Check out this episode on YouTube Did you know that we are now recording the Retirement Answer Man as a biweekly show? Make sure to check back in on Friday mornings to hear the Q&A part of the show. You can also watch this episode in a video format on YouTube so that you can see the charts and tables that we share. When you are done listening head on over to RogerWhitney.com and scroll down to the bottom of the homepage to sign up for the 6-Shot Saturday newsletter so that you can receive the worksheets mentioned in this episode
    OUTLINE OF THIS EPISODE OF THE RETIREMENT ANSWER MAN PRACTICAL PLANNING SEGMENT [2:33] What are the changes in taxes in retirement? [7:00] Think long-term when tax planning in retirement [11:36] Taxes are important but not the end all be all [17:17] Trying to understand the tax system TODAY’S SMART SPRINT SEGMENT [28:26] Pull out your tax return to find your AGI Resources Mentioned In This Episode Tenon Financial 
    Andy’s Taxes in Retirement Facebook Group
    Rock Retirement Club
    Roger’s YouTube Channel - Roger That
    BOOK - Rock Retirement  by Roger Whitney
    Work with Roger
    Roger’s Retirement Learning Center

    • 30 min
    Retirement Planning for Non-Planners: 5 Things to Track During Retirement

    Retirement Planning for Non-Planners: 5 Things to Track During Retirement

    If you are the non-planning type, it can be easy to worry about whether your retirement plan is on track. How are you supposed to know what is going on and whether you should have the confidence to know if your plan is working?
    On this episode of Retirement Answer Man, you’ll learn 5 things that you can check periodically to give you an idea if your retirement plan is on the right track. If you are wondering how to investigate whether or not your retirement plan is on track, then make sure to listen to this episode to learn what you need to know. 
    Where does confidence come from? The whole point of retirement planning is to give you the confidence to live life in your retirement without worry. Before you create your retirement plan you need to understand what it is that will give you confidence in that plan. 
    Confidence comes from understanding. To understand your plan you need to first set your goals. What is your vision? Once you have a vision of your ideal retirement then you can deconstruct that vision to map out your journey. That journey will take you from the current version of yourself to the future you. To map your journey you need to have clear action items to lead you along each step of the way. 
    There is no need to look around at others on their journey since each one is personal. Your retirement journey is yours alone. 
    5 things you should track to feel confident in your retirement plan Have your goals changed? Assess your goals with your significant other or advisor to make sure they still reflect what you really want. Are you still aiming for the same target? Is this still the life you want to build or has anything changed?  Check in with your spending. How is your current spending relevant to your overall plan? Track your spending goals to see if they are still relevant. At the end of each year look back at what you actually spent your money on. You’ll want to make sure to track how you did relative to your plan. Sometimes you may deviate from the plan a bit, but by tracking you can identify trends over the long term. Tracking can help you to tease out opportunities and risks Is your plan still feasible? Should you make a change? Big expenditures can pop up, the market could go down, expenses could go up: all of these things could change your plan’s feasibility. One way to check to see if your plan is still feasible is to track your withdrawal ratio. This is the percentage of your assets that you take out of your portfolio each year. Tracking your withdrawal ratio can help you recognize whether your retirement plan is sustainable. Listen in to learn what else you should consider to ensure that your plan will actually work. Make sure your retirement plan is sustainable. Is it resilient? Do you have enough financial nutrients in the near term, midterm, and long term? Check out last week’s episode to hear more about how to plan for the short-term, mid-term, and long-term in retirement.  Focus on the WHAAM. Think about what you should do next. Then figure out how to do it, get accountability, take action, and finally, achieve momentum. In your retirement planning, think about how you can shift your focus to best serve yourself. If you want to ensure that you will rock retirement, then continually check in with these 5 areas.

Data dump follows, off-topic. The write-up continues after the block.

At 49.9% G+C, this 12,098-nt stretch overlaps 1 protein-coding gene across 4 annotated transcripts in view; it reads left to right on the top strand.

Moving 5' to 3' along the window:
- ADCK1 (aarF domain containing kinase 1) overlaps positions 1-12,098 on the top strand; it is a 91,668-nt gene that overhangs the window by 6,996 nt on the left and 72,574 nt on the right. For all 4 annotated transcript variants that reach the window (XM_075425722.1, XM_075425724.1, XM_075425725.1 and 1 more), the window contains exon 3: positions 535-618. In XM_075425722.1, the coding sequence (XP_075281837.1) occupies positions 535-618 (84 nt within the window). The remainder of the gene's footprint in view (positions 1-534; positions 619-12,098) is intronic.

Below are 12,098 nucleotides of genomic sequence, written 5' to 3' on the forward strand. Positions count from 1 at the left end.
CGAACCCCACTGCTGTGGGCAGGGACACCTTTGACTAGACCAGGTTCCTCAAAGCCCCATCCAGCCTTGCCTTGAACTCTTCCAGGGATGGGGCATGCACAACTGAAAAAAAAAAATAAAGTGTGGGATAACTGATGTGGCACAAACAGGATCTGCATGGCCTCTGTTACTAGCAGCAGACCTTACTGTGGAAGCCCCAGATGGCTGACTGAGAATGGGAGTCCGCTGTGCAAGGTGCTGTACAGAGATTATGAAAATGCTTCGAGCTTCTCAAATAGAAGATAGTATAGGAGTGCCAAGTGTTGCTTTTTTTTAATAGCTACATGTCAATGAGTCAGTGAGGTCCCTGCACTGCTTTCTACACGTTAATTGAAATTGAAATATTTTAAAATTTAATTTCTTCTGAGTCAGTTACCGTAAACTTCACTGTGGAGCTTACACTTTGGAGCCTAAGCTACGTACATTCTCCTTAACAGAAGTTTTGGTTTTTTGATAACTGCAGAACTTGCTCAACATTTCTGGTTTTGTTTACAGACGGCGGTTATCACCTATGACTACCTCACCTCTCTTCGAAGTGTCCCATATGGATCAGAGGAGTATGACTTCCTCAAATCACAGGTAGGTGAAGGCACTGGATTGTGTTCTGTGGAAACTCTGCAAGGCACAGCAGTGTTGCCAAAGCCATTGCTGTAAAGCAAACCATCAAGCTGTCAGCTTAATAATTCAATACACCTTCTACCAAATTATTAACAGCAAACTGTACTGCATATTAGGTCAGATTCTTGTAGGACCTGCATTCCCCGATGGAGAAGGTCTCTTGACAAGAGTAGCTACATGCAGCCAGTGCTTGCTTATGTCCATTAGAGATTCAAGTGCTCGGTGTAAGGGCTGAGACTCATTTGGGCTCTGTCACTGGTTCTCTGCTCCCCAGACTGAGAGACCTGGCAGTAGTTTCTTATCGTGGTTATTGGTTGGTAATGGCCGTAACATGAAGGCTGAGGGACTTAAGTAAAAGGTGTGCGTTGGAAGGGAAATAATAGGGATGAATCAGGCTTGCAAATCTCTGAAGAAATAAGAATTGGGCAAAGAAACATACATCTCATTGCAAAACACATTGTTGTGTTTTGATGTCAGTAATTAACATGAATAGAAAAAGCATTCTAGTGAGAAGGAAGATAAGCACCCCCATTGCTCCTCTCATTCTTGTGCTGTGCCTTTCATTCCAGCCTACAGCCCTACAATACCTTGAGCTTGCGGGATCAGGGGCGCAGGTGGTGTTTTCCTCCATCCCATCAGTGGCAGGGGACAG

Are you ready for more Retirement Answer Man? For the past 7 years without fail, we have brought the Retirement Answer Man to your earbuds on a weekly basis. That is about to change.
    Starting in October we will be splitting the podcast into two separate parts released on two different days. Coming on Tuesdays you’ll hear the Q&A part of the show. On Fridays, we’ll focus on the monthly theme. 
    This split will allow us to dive a bit deeper into our monthly topics and answer more of your questions. It will also allow you to decide to listen to what you want to hear. We value your feedback, so please let us know what you think of this new setup. 
     

    • 45 min
    Retirement Planning for Non-Planners: Investment Basics